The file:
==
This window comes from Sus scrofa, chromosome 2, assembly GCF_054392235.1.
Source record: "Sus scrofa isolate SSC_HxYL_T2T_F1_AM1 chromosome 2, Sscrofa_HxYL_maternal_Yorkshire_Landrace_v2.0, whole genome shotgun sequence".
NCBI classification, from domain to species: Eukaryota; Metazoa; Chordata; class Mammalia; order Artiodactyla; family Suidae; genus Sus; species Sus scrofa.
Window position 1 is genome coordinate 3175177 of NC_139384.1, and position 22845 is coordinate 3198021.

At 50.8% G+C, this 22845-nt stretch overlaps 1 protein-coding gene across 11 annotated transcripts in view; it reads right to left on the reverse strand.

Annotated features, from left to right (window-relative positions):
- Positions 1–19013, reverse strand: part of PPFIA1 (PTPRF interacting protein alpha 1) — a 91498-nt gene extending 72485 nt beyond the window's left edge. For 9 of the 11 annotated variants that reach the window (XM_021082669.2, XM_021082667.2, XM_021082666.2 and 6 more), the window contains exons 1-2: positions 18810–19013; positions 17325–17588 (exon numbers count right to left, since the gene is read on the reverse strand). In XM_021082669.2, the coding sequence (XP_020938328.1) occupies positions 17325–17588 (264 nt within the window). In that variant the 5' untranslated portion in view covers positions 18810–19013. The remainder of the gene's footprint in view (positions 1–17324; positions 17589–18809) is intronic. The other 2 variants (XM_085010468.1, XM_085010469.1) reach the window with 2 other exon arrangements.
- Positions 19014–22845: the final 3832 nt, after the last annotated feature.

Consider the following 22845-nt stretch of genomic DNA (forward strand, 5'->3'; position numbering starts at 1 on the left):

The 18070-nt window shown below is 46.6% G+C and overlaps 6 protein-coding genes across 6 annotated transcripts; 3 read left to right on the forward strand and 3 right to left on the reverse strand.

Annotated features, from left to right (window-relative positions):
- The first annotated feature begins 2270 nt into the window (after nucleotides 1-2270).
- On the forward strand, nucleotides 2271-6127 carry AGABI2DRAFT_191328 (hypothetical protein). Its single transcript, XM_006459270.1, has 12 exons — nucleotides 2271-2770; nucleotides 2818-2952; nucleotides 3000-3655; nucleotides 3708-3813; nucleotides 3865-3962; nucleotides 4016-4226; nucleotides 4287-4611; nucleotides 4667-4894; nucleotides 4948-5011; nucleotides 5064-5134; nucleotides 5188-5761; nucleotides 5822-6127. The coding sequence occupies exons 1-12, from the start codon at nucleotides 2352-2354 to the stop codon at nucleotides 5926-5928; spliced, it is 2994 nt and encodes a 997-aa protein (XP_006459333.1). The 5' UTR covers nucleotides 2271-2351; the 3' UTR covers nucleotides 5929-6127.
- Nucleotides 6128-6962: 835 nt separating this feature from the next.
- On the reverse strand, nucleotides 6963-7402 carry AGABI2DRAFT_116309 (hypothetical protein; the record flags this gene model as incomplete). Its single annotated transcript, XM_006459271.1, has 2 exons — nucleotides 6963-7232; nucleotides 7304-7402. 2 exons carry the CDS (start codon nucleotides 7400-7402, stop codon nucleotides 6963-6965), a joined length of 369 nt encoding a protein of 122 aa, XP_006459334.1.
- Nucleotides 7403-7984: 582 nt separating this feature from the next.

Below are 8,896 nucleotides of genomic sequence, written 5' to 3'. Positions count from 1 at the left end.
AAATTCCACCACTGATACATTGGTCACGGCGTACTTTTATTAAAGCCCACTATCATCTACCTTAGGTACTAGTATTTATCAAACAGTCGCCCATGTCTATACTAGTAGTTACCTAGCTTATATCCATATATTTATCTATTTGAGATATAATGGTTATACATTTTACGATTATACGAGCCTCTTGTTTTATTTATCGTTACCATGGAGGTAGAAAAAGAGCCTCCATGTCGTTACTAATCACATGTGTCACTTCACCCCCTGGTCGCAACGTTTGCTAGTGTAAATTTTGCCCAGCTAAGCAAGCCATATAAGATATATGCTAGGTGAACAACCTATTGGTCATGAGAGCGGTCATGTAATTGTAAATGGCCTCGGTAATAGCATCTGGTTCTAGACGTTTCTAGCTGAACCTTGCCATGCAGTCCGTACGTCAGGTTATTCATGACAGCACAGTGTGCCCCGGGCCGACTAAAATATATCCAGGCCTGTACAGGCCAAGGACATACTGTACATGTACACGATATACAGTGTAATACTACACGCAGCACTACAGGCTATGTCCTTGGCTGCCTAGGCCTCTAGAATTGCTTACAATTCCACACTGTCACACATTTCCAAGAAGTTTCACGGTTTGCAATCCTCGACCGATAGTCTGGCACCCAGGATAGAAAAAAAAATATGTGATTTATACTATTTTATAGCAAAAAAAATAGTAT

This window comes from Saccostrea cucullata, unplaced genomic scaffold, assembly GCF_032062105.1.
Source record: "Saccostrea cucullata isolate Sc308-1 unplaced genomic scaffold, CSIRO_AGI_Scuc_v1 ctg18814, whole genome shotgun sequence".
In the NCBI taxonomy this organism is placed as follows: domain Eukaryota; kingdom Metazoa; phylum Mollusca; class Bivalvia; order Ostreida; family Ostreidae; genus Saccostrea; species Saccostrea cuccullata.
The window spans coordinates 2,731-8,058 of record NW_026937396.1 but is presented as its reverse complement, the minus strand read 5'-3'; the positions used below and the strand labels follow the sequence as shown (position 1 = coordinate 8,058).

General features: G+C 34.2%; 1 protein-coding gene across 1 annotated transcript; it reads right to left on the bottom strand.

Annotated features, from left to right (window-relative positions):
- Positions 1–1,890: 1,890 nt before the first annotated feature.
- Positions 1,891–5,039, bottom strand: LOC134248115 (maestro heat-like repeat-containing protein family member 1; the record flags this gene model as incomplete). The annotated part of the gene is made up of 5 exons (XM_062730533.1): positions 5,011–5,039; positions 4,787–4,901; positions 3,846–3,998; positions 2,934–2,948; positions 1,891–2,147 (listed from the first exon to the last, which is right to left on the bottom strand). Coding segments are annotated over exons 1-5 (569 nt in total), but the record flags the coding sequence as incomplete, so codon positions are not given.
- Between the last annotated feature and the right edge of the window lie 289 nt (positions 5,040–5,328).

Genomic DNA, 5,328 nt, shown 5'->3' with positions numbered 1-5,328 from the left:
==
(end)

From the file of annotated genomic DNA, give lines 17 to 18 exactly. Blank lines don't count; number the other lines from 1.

Below are 8,896 nucleotides of genomic sequence, written 5' to 3'. Positions count from 1 at the left end.
AAATTCCACCACTGATACATTGGTCACGGCGTACTTTTATTAAAGCCCACTATCATCTACCTTAGGTACTAGTATTTATCAAACAGTCGCCCATGTCTATACTAGTAGTTACCTAGCTTATATCCATATATTTATCTATTTGAGATATAATGGTTATACATTTTACGATTATACGAGCCTCTTGTTTTATTTATCGTTACCATGGAGGTAGAAAAAGAGCCTCCATGTCGTTACTAATCACATGTGTCACTTCACCCCCTGGTCGCAACGTTTGCTAGTGTAAATTTTGCCCAGCTAAGCAAGCCATATAAGATATATGCTAGGTGAACAACCTATTGGTCATGAGAGCGGTCATGTAATTGTAAATGGCCTCGGTAATAGCATCTGGTTCTAGACGTTTCTAGCTGAACCTTGCCATGCAGTCCGTACGTCAGGTTATTCATGACAGCACAGTGTGCCCCGGGCCGACTAAAATATATCCAGGCCTGTACAGGCCAAGGACATACTGTACATGTACACGATATACAGTGTAATACTACACGCAGCACTACAGGCTATGTCCTTGGCTGCCTAGGCCTCTAGAATTGCTTACAATTCCACACTGTCACACATTTCCAAGAAGTTTCACGGTTTGCAATCCTCGACCGATAGTCTGGCACCCAGGATAGAAAAAAAAATATGTGATTTATACTATTTTATAGCAAAAAAAATAGTAT